Experimental epigraphy: the Greenwich inscription revisited

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Life and PhD and general priorities have interrupted plans to go and properly record the Greenwich riverwall inscription – I’m now thinking that RTI might be the best way to go, although the wooden brace in front of part of the text is somewhat inconvenient, and it also means acquiring some kit.

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Riverwall badly in need of repair!

With news that the much-needed repairs to the riverwall are about to happen, I decided on today’s visit with the FROGs to have another good look at it in case it is scaffolded up or wintry weather rules out foreshore visits for a while.

The riverwall has been blasted with a pressure hose in preparation for the repairs, which has handily scrubbed off most of the weed.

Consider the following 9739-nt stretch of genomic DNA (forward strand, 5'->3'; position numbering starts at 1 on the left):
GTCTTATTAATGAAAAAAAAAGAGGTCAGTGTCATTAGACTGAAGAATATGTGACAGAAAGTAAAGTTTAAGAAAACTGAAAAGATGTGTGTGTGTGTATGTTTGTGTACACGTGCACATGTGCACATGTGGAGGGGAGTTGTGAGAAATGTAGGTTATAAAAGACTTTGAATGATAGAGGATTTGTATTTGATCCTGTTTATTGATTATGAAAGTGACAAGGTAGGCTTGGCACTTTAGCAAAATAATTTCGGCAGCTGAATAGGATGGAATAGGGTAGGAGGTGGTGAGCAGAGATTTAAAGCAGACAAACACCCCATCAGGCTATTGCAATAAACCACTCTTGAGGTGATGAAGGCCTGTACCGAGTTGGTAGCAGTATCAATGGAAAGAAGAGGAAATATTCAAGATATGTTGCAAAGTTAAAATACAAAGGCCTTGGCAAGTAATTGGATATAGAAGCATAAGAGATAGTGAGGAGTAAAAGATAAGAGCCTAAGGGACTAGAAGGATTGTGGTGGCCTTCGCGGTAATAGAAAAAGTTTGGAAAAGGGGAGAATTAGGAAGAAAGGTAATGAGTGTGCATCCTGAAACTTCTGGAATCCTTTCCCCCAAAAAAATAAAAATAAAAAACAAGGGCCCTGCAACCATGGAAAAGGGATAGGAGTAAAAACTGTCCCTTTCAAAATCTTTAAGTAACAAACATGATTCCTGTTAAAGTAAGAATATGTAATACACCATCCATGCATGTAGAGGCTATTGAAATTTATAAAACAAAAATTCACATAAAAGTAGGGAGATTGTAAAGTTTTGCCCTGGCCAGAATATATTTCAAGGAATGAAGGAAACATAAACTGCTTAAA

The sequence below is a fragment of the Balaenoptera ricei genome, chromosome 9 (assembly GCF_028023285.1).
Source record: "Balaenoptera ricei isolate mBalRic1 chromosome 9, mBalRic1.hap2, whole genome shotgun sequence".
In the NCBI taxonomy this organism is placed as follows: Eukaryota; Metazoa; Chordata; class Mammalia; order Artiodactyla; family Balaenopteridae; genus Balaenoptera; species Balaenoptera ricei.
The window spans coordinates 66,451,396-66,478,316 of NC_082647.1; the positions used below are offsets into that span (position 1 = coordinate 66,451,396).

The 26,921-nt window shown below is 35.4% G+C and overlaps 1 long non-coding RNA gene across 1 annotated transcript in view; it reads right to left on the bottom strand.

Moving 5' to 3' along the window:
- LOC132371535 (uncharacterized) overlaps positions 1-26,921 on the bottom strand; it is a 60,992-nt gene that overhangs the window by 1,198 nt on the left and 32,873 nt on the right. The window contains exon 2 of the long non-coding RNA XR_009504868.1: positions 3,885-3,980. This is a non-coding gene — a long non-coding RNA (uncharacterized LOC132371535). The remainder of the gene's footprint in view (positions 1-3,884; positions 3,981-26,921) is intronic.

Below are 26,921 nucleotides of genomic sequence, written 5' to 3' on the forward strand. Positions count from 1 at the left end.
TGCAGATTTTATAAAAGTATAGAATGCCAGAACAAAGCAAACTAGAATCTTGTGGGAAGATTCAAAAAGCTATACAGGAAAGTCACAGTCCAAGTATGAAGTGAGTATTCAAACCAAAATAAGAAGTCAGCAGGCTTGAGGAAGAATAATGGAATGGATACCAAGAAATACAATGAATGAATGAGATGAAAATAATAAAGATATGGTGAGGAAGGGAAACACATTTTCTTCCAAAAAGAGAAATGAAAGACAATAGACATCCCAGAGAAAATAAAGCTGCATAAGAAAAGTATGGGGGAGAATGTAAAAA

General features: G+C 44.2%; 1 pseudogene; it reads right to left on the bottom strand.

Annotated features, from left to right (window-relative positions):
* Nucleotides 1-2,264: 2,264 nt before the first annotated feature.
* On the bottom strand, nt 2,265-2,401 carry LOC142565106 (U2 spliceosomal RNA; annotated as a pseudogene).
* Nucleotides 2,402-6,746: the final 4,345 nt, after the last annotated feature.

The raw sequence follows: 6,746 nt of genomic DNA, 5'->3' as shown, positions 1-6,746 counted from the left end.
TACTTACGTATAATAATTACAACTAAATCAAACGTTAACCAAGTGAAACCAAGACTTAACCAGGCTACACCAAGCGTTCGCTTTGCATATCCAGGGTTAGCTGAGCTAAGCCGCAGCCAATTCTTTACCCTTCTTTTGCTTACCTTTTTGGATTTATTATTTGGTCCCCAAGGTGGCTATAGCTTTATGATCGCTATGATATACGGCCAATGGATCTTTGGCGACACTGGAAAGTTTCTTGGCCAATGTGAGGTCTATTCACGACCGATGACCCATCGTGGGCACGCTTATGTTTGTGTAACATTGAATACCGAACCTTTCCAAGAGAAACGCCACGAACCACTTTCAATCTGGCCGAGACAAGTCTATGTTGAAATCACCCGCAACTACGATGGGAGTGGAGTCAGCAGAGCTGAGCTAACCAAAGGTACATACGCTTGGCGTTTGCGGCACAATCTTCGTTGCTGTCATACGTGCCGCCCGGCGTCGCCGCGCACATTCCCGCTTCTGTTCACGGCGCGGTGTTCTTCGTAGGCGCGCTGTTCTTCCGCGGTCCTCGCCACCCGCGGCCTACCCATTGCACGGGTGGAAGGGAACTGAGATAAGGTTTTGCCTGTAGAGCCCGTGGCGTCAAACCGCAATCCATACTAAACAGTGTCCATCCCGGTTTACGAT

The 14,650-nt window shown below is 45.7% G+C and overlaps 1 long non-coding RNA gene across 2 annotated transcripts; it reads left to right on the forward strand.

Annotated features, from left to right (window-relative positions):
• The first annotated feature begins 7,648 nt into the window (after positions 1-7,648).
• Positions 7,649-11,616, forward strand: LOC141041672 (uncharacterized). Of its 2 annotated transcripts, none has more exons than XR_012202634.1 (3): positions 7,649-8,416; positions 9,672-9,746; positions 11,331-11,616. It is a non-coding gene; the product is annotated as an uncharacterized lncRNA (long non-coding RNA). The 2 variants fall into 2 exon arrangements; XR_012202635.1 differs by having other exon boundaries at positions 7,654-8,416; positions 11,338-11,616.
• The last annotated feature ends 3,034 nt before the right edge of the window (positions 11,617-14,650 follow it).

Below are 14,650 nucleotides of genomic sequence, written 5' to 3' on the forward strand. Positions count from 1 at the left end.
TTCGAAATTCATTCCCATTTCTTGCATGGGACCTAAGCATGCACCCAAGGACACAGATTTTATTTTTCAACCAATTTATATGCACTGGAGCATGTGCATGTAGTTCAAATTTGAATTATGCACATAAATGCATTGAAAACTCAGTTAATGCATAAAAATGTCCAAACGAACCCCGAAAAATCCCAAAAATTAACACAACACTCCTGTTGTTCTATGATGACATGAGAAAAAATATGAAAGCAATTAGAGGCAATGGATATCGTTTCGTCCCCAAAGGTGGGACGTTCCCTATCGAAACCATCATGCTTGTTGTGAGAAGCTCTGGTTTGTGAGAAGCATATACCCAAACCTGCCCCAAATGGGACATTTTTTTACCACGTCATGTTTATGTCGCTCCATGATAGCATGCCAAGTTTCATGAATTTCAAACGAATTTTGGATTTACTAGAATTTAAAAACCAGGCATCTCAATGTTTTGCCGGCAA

One of my questions was whether there was any lettering to the left hand side of the left hand stone. As you can see in the photo below, although the surface is badly abraded, if you look along the stone it is possible to discern a line suggesting the traces of the feet of carved letters continue to the left.

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However, looking at the stone square-on, these could not be seen at all. It is possible that RTI imaging might be able to give more detail here.

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To the right the letters continue under a wooden brace. These have been cleaned off in the processes ahead of the wall repairs, which means we can now see an ‘o’ and an ‘e’ that weren’t visible before. The word is something like [-]O[-]E it could perhaps be ‘some’ at the middle letter looks a bit like an ‘m’. It is very difficult to photograph behind the brace – this is my best attempt.

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Not much, but I’ve gleaned a little more information now, and I can do some desk and/or archive research this winter to try to locate when and where these stones came from.

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